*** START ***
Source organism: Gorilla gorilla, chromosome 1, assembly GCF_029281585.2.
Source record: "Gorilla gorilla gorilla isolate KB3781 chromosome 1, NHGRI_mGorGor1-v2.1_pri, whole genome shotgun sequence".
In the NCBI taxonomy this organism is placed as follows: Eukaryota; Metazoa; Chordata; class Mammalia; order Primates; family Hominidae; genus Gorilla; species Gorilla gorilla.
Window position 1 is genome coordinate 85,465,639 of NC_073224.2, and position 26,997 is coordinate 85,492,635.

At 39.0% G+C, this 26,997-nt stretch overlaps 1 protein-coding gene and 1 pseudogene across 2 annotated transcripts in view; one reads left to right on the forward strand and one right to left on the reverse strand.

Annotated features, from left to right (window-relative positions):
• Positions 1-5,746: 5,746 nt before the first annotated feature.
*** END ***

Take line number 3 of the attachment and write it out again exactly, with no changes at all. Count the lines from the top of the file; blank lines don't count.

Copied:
In the NCBI taxonomy this organism is placed as follows: Eukaryota; Metazoa; Chordata; class Mammalia; order Primates; family Hominidae; genus Gorilla; species Gorilla gorilla.